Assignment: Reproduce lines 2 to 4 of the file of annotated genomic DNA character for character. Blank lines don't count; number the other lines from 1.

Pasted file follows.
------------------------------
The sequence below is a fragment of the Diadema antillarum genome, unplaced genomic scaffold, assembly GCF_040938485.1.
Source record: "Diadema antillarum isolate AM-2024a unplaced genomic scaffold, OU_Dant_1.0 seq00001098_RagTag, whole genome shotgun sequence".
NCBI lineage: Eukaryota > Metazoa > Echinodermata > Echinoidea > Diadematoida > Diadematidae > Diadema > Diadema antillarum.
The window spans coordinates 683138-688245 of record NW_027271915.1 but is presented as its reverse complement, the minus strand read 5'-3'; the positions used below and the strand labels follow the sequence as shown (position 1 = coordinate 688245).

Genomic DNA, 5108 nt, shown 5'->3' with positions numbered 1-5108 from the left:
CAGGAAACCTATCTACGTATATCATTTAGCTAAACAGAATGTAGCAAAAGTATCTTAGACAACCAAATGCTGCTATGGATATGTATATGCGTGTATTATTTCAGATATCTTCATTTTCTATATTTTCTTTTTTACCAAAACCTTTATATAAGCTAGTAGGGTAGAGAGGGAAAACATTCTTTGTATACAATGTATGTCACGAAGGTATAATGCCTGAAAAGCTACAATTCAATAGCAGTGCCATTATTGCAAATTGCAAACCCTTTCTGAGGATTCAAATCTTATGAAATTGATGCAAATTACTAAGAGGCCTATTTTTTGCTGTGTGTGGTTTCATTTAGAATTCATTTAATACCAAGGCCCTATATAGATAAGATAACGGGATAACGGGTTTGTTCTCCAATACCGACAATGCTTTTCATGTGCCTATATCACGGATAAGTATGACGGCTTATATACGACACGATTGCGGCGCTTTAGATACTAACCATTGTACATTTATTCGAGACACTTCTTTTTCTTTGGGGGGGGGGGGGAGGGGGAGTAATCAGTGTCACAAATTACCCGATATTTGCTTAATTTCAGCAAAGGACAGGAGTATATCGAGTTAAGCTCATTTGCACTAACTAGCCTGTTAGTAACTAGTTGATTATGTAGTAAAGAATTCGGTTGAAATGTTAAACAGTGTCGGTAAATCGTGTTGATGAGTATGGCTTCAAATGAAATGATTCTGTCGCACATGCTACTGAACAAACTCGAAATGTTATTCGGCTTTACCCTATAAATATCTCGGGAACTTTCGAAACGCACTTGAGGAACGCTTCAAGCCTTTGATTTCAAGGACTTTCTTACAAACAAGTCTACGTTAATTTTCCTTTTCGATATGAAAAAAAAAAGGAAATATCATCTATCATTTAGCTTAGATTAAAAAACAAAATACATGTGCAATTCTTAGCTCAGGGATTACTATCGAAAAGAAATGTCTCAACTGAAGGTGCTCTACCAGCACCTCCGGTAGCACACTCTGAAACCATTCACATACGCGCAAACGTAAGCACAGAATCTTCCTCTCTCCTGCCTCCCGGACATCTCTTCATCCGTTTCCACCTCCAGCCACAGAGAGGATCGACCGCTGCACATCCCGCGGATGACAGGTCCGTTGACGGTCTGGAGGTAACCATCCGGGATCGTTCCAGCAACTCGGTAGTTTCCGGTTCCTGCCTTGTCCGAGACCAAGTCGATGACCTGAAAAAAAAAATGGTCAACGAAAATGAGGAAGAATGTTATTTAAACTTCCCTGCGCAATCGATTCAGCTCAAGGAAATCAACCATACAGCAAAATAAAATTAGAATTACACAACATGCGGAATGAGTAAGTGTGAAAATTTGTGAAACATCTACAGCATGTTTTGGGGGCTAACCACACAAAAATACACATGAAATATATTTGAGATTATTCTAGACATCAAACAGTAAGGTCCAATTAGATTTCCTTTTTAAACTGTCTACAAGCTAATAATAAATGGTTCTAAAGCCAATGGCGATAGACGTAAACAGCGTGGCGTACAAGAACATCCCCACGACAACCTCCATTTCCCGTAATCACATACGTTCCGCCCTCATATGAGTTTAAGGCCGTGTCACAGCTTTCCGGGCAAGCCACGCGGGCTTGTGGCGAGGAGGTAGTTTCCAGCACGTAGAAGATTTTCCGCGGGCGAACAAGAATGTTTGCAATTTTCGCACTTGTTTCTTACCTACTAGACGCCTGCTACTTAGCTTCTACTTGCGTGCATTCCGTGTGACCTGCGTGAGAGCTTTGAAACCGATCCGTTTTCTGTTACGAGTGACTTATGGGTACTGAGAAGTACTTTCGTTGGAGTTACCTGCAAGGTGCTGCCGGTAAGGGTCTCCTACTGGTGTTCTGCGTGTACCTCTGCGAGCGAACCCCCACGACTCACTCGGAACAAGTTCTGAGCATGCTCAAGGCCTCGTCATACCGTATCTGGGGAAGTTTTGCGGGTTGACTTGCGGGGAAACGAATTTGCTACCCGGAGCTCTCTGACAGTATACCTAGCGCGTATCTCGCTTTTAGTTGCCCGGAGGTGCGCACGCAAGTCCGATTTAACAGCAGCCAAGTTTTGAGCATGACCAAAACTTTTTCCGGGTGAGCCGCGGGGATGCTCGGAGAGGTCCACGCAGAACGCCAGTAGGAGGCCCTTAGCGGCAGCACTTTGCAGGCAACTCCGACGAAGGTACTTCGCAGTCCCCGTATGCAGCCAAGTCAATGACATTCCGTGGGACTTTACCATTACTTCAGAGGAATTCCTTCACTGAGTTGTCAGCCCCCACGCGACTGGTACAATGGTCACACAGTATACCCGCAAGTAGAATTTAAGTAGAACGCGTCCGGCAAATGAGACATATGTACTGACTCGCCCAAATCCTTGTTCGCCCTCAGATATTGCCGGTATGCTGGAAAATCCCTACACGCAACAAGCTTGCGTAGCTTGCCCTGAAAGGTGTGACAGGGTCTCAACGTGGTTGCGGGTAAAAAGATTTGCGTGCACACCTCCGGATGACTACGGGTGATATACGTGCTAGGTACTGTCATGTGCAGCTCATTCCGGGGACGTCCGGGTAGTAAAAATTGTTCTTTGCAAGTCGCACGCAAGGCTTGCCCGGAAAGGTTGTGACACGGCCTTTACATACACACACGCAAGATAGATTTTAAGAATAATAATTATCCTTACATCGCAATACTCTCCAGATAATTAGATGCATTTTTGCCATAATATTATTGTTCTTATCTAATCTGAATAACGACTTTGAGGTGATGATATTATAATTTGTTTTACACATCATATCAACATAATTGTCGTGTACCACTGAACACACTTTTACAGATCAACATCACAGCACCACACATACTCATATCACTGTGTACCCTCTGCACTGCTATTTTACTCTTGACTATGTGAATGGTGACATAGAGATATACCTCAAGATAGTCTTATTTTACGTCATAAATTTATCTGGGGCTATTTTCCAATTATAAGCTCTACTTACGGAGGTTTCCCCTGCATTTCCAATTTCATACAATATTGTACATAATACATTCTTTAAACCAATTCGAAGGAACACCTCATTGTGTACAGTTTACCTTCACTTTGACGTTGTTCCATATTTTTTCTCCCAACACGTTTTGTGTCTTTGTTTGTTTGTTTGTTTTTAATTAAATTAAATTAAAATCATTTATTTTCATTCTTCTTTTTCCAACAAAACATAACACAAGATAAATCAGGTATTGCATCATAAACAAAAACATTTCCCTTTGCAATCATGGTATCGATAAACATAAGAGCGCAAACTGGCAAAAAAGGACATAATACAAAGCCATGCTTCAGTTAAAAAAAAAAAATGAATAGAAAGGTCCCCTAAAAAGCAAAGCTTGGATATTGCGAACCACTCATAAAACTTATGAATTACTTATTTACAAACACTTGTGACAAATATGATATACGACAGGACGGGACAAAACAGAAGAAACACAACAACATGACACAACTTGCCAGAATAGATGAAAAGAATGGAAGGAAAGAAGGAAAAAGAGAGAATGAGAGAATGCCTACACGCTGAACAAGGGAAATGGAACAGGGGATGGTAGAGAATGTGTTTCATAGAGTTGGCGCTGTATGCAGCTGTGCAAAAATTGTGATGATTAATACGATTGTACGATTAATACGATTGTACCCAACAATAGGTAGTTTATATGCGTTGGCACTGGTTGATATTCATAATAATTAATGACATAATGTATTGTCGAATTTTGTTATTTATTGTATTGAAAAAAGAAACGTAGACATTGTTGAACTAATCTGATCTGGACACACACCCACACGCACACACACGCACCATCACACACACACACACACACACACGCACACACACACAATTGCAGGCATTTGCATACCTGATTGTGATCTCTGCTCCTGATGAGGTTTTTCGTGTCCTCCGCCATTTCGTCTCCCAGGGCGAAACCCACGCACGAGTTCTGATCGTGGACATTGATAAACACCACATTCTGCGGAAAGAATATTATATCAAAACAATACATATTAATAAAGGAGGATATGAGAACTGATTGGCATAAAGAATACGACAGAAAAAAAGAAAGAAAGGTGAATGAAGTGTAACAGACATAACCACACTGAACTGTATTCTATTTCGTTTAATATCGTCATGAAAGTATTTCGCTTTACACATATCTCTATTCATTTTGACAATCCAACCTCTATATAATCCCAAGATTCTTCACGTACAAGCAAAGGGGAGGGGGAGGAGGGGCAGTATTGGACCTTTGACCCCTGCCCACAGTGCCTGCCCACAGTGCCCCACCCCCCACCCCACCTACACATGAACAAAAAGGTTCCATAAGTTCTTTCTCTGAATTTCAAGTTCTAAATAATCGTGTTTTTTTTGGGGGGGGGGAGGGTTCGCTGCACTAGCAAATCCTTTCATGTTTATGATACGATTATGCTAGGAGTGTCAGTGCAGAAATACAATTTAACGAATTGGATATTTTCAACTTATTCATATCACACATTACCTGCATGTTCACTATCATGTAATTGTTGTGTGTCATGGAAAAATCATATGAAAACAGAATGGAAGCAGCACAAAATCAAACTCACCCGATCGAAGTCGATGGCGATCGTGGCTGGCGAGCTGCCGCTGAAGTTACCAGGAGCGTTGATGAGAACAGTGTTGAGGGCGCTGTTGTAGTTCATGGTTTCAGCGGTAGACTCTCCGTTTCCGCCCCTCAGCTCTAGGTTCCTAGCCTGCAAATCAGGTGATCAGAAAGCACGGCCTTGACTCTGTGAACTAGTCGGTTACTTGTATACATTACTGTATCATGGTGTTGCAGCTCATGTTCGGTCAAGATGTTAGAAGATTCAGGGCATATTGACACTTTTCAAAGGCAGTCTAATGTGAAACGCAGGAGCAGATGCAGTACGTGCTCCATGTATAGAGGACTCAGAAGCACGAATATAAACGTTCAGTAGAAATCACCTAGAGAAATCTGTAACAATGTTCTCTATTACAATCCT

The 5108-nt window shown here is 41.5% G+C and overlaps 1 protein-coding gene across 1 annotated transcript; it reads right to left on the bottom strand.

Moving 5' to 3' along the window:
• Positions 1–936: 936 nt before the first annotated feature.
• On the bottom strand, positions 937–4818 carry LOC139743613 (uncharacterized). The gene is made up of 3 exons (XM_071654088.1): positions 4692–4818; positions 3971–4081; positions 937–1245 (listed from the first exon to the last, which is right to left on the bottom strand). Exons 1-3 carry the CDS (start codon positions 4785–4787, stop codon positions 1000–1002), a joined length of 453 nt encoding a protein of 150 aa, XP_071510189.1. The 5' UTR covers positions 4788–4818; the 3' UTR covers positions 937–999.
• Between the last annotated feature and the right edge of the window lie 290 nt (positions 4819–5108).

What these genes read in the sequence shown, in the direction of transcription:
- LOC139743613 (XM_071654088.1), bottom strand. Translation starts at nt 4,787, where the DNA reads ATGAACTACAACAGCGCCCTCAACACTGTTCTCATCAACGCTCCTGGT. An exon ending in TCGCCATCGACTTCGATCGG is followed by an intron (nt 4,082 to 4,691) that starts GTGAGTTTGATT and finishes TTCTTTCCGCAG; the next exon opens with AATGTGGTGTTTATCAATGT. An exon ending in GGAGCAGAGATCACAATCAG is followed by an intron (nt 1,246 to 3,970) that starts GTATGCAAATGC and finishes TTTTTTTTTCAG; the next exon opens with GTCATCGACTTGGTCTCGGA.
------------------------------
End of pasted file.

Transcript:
Source record: "Diadema antillarum isolate AM-2024a unplaced genomic scaffold, OU_Dant_1.0 seq00001098_RagTag, whole genome shotgun sequence".
NCBI lineage: Eukaryota > Metazoa > Echinodermata > Echinoidea > Diadematoida > Diadematidae > Diadema > Diadema antillarum.
The window spans coordinates 683138-688245 of record NW_027271915.1 but is presented as its reverse complement, the minus strand read 5'-3'; the positions used below and the strand labels follow the sequence as shown (position 1 = coordinate 688245).